Bob Welch, whose mysterious and mystical Fleetwood Mac songs Bermuda Triangle, The Ghost and Hypnotized helped pave the way for his replacement, Stevie Nicks, and the group’s greatest success after his departure, has died at age 65 of a self-inflicted gunshot wound.
Welch’s body was found by his wife in their Nashville home Thursday afternoon, the Associated Press reported. He left a suicide note, and had been struggling with unspecified health issues.
His death seemed sadly foreshadowed by a lifetime of small victories and bitter disappointments. The singer/guitarist with the mellow voice and sophisticated air led Fleetwood Mac from 1971 until 1974 and, with Christine McVie, sang lead on most of the band’s material during that period.
His songs on albums like Bare Trees, Penguin and Mystery to Me, especially Sentimental Lady and the FM-radio classic, Hypnotized, helped establish Fleetwood Mac in the United States. Prior to joining the band as a replacement for iconic guitarist Peter Green, the group was known as a premier blues act in England in the late 1960s.
By 1969, Fleetwood Mac was outselling the Beatles and the Rolling Stones abroad with Green’s songs Black Magic Woman (a hit later for Santana), Oh Well and the instrumental Albatross.
But in America Fleetwood Mac was largely unknown and its brand of authentic blues was not in tune with easy-listening pop acts like Elton John, the Carpenters and Carole King.
Welch’s sound — polished, radio-friendly yet moody and bewitching on songs like Sentimental Lady, Future Games and Emerald Eyes allowed the band to sell a steady 250,000 copies per album, good enough to keep the members signed and on the college touring circuit. More importantly, Welch helped Fleetwood Mac develop its distinctive male-female vocal blend that would prove formidable when Nicks and Lindsey Buckingham replaced him on New Year’s Eve 1975, after he quit.
In that respect, Welch joined Peter Best as rock’s unluckiest man. Best, of course, was the Beatles’ original drummer who toiled in obscurity with the pre-Fab Four before Ringo Starr’s arrival. Within a year of Welch’s departure, Fleetwood Mac hit No. 1 in America in 1976 with an eponymous album.
From that Fleetwood Mac LP, Nicks’ signature smash Rhiannon, which she always introduced on stage as “a song about a Welsh witch,” was a clear extension of Welch’s fascination with the otherworldly — UFOs, strange disappearances in the Bermuda Triangle off the coast of Key Biscayne and ghosts.
Nicks agreed to join Fleetwood Mac, she said, only after listening to Welch’s albums with the group and finding a common mystical thread that she could hear herself fitting into.
Fleetwood Mac’s next album, Rumours in 1977, went on to become one of the best-selling releases in history. At the same time, Welch had formed Paris, a heavy metal band. It went nowhere.
His fortunes rose, however, when Mick Fleetwood became his manager later that year and Welch enjoyed an initially popular solo career.
His first solo album, French Kiss in late 1977, featured a remake of his 1972 Fleetwood Mac song Sentimental Lady, and it sailed into the Top 10. The more buoyant version was produced by Buckingham and also featured McVie and Fleetwood as guests. Welch also had Top 40 hits with Ebony Eyes, Hot Love, Cold World and the quasi-disco Precious Love through 1979.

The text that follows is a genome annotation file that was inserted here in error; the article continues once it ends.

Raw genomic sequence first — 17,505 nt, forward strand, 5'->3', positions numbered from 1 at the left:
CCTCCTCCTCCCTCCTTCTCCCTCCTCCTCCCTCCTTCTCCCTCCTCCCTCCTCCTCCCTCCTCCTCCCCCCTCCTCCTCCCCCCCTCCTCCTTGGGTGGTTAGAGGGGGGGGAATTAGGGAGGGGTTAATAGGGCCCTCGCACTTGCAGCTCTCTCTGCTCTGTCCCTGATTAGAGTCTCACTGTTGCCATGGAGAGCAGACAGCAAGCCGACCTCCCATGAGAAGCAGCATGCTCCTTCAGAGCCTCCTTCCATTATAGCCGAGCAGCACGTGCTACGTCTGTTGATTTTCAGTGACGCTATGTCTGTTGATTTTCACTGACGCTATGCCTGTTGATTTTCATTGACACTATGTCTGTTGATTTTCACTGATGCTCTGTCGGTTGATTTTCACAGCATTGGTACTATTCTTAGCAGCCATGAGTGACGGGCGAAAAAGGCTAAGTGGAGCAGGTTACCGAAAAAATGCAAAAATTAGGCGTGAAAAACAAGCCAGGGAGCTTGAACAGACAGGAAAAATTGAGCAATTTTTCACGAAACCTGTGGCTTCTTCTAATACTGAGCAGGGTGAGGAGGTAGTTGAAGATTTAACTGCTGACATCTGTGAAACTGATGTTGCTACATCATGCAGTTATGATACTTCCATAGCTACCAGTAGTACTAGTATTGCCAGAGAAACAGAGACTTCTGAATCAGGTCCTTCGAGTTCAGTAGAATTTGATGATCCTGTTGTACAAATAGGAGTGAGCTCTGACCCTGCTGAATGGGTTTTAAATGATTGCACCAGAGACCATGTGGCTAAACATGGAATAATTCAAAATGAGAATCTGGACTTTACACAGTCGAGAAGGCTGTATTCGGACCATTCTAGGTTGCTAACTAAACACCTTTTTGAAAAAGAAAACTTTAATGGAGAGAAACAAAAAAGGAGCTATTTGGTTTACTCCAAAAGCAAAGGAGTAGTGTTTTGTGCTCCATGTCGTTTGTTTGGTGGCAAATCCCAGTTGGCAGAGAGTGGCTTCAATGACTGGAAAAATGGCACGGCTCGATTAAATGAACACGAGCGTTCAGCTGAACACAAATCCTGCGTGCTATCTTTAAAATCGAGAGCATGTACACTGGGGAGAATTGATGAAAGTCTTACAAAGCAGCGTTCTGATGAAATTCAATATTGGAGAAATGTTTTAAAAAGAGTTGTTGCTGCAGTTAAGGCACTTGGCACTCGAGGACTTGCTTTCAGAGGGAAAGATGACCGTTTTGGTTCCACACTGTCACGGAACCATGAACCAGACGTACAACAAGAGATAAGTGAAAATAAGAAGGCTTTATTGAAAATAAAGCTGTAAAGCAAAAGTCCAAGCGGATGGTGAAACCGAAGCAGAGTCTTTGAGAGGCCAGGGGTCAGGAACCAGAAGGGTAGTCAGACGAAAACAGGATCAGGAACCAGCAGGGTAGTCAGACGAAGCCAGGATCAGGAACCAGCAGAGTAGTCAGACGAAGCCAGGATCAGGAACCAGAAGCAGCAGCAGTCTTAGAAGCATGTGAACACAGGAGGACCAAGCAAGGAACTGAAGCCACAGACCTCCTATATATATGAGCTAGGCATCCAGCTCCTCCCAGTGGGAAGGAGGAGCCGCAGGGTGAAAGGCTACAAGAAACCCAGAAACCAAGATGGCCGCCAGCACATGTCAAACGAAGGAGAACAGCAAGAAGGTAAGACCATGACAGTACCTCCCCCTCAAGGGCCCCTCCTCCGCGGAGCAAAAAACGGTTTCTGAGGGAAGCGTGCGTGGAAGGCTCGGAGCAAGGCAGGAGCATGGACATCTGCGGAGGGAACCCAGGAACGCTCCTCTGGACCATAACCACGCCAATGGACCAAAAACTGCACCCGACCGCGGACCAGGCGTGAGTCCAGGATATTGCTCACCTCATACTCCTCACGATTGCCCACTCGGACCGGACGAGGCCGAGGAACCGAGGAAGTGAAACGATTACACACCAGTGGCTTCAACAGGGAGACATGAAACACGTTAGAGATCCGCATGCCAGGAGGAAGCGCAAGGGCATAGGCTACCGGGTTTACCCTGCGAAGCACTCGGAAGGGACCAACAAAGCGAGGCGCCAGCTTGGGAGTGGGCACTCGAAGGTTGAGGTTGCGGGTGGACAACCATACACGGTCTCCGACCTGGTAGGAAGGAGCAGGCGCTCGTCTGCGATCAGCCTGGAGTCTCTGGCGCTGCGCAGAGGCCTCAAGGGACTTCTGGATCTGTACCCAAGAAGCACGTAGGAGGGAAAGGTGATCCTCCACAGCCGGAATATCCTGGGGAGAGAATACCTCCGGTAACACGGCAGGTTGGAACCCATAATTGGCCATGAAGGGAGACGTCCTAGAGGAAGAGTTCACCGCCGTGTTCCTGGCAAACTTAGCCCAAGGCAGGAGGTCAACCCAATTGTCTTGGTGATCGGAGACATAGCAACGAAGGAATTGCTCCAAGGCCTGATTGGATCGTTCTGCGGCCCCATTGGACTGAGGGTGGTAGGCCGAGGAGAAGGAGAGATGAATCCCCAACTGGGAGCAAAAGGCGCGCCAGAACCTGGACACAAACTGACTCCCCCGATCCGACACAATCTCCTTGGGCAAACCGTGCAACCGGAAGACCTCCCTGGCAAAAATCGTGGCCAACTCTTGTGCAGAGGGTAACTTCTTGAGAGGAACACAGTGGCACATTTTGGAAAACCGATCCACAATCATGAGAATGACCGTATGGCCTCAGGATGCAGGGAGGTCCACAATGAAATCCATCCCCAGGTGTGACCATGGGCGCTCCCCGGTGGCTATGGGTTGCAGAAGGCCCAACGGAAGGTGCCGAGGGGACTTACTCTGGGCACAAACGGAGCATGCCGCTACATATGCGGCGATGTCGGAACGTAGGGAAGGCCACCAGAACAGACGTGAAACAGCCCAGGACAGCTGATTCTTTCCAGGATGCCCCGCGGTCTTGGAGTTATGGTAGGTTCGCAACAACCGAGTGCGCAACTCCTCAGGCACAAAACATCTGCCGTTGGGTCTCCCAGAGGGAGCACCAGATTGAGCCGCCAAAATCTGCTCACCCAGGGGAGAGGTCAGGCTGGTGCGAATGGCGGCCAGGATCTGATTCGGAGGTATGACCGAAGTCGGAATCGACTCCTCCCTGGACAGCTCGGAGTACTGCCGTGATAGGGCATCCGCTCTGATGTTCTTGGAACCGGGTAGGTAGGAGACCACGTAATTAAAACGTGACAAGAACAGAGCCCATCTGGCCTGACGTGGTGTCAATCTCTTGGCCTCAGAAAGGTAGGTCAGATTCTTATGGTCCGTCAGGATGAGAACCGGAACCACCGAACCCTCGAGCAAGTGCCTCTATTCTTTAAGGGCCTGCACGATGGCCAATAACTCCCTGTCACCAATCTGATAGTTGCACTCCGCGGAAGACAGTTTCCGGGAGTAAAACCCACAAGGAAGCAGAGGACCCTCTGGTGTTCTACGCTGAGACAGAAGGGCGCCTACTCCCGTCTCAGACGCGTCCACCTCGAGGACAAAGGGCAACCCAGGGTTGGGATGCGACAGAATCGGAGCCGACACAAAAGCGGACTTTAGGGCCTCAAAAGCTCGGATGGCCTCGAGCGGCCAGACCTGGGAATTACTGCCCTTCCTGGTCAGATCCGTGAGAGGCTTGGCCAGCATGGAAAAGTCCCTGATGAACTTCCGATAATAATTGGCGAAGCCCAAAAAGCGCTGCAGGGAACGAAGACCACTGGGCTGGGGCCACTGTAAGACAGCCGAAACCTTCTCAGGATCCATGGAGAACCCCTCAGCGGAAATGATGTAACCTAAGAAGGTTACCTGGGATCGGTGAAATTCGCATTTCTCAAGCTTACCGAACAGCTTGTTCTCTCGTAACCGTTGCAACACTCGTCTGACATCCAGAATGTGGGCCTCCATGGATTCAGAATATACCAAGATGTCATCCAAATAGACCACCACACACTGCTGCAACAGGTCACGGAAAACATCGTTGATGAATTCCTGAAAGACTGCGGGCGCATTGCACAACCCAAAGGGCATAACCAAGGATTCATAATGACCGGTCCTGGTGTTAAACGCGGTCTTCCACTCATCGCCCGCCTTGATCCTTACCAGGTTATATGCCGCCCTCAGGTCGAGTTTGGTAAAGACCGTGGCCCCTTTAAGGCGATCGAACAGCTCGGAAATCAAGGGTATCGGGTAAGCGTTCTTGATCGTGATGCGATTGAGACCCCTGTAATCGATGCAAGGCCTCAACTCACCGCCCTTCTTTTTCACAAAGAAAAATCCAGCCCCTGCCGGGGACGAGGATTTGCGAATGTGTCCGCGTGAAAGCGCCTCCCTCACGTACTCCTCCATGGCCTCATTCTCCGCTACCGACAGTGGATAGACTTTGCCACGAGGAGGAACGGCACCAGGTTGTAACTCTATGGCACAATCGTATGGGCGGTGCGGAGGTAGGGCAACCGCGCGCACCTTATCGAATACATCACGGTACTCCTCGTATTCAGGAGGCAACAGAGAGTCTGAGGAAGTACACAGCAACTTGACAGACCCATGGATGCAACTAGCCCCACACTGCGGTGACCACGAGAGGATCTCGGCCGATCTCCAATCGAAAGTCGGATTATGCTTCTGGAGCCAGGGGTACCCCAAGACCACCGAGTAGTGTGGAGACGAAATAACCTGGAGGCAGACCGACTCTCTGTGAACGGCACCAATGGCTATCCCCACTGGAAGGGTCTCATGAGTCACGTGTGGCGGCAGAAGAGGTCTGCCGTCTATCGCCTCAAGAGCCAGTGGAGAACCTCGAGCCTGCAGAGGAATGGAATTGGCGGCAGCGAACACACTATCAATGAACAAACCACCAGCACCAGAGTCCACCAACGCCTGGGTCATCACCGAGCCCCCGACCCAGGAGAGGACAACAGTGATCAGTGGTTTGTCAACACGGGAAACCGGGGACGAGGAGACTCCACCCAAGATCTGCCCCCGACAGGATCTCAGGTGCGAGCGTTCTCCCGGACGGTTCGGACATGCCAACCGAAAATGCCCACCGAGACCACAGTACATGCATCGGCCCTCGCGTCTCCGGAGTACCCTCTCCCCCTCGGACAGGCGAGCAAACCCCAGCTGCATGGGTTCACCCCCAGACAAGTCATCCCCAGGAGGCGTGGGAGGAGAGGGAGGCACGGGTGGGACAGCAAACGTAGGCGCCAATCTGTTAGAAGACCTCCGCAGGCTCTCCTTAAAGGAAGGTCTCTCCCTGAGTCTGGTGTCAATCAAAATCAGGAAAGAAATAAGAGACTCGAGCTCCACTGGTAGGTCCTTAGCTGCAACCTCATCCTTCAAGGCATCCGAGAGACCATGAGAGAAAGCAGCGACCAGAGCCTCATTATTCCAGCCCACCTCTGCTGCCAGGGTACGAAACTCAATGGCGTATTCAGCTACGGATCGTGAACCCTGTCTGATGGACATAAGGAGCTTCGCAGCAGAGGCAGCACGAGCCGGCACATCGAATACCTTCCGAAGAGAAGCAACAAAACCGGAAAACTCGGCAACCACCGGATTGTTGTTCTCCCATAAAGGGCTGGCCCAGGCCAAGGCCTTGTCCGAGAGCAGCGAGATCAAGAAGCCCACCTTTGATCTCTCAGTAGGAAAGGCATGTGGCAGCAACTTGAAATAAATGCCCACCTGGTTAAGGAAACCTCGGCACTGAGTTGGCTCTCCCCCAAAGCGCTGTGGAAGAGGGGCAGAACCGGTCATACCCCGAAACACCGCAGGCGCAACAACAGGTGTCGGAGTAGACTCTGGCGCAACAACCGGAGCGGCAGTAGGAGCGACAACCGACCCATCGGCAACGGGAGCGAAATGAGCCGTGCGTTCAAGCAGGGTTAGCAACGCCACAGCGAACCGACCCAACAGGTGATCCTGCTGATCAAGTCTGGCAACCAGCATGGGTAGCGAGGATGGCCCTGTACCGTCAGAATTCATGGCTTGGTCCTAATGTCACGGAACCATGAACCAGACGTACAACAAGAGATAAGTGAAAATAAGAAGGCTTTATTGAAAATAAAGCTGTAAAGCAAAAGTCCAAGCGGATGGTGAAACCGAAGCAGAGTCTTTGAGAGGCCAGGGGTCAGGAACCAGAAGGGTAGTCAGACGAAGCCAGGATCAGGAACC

Welch also continued his penchant for the bizarre by tapping into some South Florida lore. His second album in 1979, Three Hearts, featured The Ghost of Flight 401, an atmospheric tune about the aftermath of the Eastern Airlines flight that crashed in the Everglades in December 1972. Nicks lent her trademark wails to another song on the album that sounded like a Rumours outtake, Devil Wind.
“I had many great times with him after Lindsey and I joined Fleetwood Mac,” Nicks said in a statement to the Associated Press. “He was an amazing guitar player — he was funny, sweet — and he was smart. I am so very sorry for his family and for the family of Fleetwood Mac — so, so sad.”
Welch’s fame was short-lived. Subsequent albums didn’t sell, and he had a falling out with Fleetwood, later suing his old band mates for back royalties. Welch believes this was one reason for his omission from the Rock and Roll Hall of Fame in 1997 when Fleetwood Mac members who were in the band before and after him were inducted.
“The Rock and Roll Hall of Fame thing hurt my feelings, naturally,” Welch said in a 1999 online interview. “Mick (and John McVie and Chris) associate Peter Green with the high flying glory days of their youth, when FM was first breaking out in Europe. They associate Stevie and Lindsey, naturally enough, with the most glamorous, successful and exciting period in FM’s history. They associate my five years with the band, in contrast, with a very difficult time emotionally, which it was. Even though the band survived because of what we went through in that period, it’s not pleasant to think about for them, and so they don’t think about it and pretend it doesn’t exist.”
Yet Welch would never escape the connection. His final album, recorded in 2006, was titled His Fleetwood Mac Years and Beyond Two. The set featured re-recordings of songs he originally recorded with the band — and, ever out-there in the misty world of the supernatural, a cover of Nicks’ Rhiannon.